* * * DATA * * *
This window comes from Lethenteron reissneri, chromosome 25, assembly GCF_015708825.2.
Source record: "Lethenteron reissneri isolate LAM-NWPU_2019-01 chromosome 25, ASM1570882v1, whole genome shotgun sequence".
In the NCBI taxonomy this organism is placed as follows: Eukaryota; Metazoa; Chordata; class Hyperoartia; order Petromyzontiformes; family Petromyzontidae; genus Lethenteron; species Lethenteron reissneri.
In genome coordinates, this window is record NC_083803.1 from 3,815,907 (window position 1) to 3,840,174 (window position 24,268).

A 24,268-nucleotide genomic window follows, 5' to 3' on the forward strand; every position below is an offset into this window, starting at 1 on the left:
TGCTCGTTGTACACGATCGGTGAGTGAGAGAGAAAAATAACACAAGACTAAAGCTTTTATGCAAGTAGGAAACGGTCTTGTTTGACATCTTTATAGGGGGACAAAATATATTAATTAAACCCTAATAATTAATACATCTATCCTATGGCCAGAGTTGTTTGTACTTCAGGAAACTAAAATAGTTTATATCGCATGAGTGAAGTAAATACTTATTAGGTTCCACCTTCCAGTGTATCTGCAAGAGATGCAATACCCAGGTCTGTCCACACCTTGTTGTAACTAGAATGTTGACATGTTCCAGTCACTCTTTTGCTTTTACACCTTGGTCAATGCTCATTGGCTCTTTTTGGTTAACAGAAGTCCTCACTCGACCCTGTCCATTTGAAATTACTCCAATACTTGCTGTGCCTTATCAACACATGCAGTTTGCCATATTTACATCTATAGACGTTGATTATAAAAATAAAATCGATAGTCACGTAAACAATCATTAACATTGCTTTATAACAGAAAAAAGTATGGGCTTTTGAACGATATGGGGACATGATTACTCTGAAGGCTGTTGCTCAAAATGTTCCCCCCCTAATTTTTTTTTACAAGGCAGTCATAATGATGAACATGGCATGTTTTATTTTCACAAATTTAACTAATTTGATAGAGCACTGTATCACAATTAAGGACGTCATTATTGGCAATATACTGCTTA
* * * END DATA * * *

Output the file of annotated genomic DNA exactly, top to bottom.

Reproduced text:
This window comes from Lethenteron reissneri, chromosome 25, assembly GCF_015708825.2.
Source record: "Lethenteron reissneri isolate LAM-NWPU_2019-01 chromosome 25, ASM1570882v1, whole genome shotgun sequence".
In the NCBI taxonomy this organism is placed as follows: Eukaryota; Metazoa; Chordata; class Hyperoartia; order Petromyzontiformes; family Petromyzontidae; genus Lethenteron; species Lethenteron reissneri.
In genome coordinates, this window is record NC_083803.1 from 3,815,907 (window position 1) to 3,840,174 (window position 24,268).

A 24,268-nucleotide genomic window follows, 5' to 3' on the forward strand; every position below is an offset into this window, starting at 1 on the left:
TGCTCGTTGTACACGATCGGTGAGTGAGAGAGAAAAATAACACAAGACTAAAGCTTTTATGCAAGTAGGAAACGGTCTTGTTTGACATCTTTATAGGGGGACAAAATATATTAATTAAACCCTAATAATTAATACATCTATCCTATGGCCAGAGTTGTTTGTACTTCAGGAAACTAAAATAGTTTATATCGCATGAGTGAAGTAAATACTTATTAGGTTCCACCTTCCAGTGTATCTGCAAGAGATGCAATACCCAGGTCTGTCCACACCTTGTTGTAACTAGAATGTTGACATGTTCCAGTCACTCTTTTGCTTTTACACCTTGGTCAATGCTCATTGGCTCTTTTTGGTTAACAGAAGTCCTCACTCGACCCTGTCCATTTGAAATTACTCCAATACTTGCTGTGCCTTATCAACACATGCAGTTTGCCATATTTACATCTATAGACGTTGATTATAAAAATAAAATCGATAGTCACGTAAACAATCATTAACATTGCTTTATAACAGAAAAAAGTATGGGCTTTTGAACGATATGGGGACATGATTACTCTGAAGGCTGTTGCTCAAAATGTTCCCCCCCTAATTTTTTTTTACAAGGCAGTCATAATGATGAACATGGCATGTTTTATTTTCACAAATTTAACTAATTTGATAGAGCACTGTATCACAATTAAGGACGTCATTATTGGCAATATACTGCTTA